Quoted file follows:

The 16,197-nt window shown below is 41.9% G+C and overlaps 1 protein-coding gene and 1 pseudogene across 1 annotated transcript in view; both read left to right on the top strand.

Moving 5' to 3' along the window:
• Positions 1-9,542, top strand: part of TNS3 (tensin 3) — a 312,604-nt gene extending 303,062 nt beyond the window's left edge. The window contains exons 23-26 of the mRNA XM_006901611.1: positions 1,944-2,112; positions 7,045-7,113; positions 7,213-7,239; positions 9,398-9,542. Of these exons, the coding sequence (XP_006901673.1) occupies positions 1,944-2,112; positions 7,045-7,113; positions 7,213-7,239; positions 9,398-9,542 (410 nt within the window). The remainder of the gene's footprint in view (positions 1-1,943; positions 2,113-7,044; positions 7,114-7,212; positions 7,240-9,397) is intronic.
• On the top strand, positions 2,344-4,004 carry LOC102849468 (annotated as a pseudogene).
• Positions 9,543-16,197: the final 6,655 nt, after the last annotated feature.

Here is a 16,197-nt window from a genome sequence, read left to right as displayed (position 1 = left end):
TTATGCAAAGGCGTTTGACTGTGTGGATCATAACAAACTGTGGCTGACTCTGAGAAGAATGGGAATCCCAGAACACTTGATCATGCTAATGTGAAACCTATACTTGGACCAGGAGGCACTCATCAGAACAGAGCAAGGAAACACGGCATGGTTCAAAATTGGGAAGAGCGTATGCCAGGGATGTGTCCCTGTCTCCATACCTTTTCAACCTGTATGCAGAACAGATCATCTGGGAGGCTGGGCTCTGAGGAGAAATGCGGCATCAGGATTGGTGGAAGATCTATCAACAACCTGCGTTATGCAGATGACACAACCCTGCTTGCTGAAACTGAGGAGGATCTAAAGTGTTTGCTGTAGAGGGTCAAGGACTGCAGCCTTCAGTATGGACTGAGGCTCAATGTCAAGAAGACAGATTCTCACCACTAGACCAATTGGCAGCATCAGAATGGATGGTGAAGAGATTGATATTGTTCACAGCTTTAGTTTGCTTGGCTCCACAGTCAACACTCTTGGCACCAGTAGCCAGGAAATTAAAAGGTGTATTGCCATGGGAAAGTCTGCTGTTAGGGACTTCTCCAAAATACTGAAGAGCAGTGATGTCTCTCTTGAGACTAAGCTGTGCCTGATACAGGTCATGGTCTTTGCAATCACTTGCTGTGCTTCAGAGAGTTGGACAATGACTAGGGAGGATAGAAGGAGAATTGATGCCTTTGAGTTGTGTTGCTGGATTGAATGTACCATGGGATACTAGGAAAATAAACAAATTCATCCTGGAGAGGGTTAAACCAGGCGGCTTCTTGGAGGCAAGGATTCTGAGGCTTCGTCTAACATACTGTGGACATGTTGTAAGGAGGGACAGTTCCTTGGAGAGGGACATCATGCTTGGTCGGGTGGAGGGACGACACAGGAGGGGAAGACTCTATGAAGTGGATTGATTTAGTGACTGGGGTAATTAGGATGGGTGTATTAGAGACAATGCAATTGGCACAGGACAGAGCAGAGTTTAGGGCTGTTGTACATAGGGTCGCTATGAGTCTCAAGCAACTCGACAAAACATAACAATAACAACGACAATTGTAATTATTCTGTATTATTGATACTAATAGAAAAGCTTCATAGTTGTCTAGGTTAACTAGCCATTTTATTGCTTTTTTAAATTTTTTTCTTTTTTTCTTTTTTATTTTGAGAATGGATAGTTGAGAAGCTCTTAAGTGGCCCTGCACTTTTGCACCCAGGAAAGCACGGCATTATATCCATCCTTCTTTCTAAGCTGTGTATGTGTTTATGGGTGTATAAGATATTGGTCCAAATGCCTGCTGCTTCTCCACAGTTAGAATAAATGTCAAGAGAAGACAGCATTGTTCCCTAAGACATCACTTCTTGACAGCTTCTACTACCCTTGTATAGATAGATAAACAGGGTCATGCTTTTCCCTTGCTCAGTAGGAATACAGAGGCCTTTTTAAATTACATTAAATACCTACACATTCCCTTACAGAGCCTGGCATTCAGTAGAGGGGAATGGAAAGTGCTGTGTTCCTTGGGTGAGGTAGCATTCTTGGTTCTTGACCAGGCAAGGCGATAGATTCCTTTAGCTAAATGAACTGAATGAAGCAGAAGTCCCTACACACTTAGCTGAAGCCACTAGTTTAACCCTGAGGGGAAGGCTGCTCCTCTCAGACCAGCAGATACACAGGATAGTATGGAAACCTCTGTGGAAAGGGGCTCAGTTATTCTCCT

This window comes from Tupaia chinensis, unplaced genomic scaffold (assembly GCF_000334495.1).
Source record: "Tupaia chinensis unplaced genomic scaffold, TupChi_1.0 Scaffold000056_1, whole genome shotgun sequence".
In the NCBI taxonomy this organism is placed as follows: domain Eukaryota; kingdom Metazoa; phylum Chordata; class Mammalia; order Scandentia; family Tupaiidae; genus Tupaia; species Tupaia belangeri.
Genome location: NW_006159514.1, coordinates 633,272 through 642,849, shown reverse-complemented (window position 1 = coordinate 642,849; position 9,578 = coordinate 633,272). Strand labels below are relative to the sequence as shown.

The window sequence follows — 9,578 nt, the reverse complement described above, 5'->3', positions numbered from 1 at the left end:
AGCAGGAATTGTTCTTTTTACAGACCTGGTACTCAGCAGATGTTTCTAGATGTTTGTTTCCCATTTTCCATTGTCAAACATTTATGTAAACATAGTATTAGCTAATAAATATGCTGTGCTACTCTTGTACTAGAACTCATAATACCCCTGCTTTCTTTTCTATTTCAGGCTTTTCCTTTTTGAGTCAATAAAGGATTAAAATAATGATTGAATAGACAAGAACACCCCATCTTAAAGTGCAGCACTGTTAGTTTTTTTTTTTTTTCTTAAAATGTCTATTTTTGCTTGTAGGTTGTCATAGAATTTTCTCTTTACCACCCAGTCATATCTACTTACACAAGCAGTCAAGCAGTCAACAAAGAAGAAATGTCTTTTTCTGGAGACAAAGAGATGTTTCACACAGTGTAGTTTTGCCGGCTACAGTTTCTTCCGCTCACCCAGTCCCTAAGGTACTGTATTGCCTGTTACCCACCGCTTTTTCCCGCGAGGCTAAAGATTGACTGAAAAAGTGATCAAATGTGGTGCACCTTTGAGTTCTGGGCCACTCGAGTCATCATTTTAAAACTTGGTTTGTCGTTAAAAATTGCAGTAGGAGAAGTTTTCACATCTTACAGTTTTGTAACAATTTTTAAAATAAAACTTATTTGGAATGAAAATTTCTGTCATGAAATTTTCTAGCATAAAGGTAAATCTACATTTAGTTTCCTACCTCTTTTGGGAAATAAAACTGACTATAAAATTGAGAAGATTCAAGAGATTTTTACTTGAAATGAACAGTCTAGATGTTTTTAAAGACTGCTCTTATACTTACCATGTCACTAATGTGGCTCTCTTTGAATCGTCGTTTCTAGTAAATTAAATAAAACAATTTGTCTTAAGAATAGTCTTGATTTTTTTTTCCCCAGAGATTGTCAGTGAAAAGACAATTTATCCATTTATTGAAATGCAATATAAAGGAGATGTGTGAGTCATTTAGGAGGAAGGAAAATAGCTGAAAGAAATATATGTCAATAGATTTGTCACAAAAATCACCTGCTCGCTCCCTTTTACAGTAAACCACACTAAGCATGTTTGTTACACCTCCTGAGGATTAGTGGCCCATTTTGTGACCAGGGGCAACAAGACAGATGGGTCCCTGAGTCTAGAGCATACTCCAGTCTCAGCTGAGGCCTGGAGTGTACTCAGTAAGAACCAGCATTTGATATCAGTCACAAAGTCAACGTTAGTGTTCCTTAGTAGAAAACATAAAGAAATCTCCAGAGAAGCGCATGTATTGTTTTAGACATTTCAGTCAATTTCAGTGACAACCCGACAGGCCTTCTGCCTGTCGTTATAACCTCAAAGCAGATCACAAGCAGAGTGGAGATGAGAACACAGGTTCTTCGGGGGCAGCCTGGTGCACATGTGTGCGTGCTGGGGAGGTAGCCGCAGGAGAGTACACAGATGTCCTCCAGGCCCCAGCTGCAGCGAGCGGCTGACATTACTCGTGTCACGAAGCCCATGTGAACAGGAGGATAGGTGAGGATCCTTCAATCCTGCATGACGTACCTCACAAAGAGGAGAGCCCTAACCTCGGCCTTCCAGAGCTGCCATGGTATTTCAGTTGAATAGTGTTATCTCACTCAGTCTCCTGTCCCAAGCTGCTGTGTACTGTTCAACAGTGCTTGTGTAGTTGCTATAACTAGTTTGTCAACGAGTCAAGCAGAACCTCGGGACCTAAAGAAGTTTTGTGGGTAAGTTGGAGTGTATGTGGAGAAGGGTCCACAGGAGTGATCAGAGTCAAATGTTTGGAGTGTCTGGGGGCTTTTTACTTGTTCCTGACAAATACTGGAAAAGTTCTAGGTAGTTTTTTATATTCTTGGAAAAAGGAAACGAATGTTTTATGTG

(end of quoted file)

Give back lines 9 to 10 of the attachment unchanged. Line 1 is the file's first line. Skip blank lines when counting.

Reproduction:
Source record: "Tupaia chinensis unplaced genomic scaffold, TupChi_1.0 Scaffold000056_1, whole genome shotgun sequence".
In the NCBI taxonomy this organism is placed as follows: domain Eukaryota; kingdom Metazoa; phylum Chordata; class Mammalia; order Scandentia; family Tupaiidae; genus Tupaia; species Tupaia belangeri.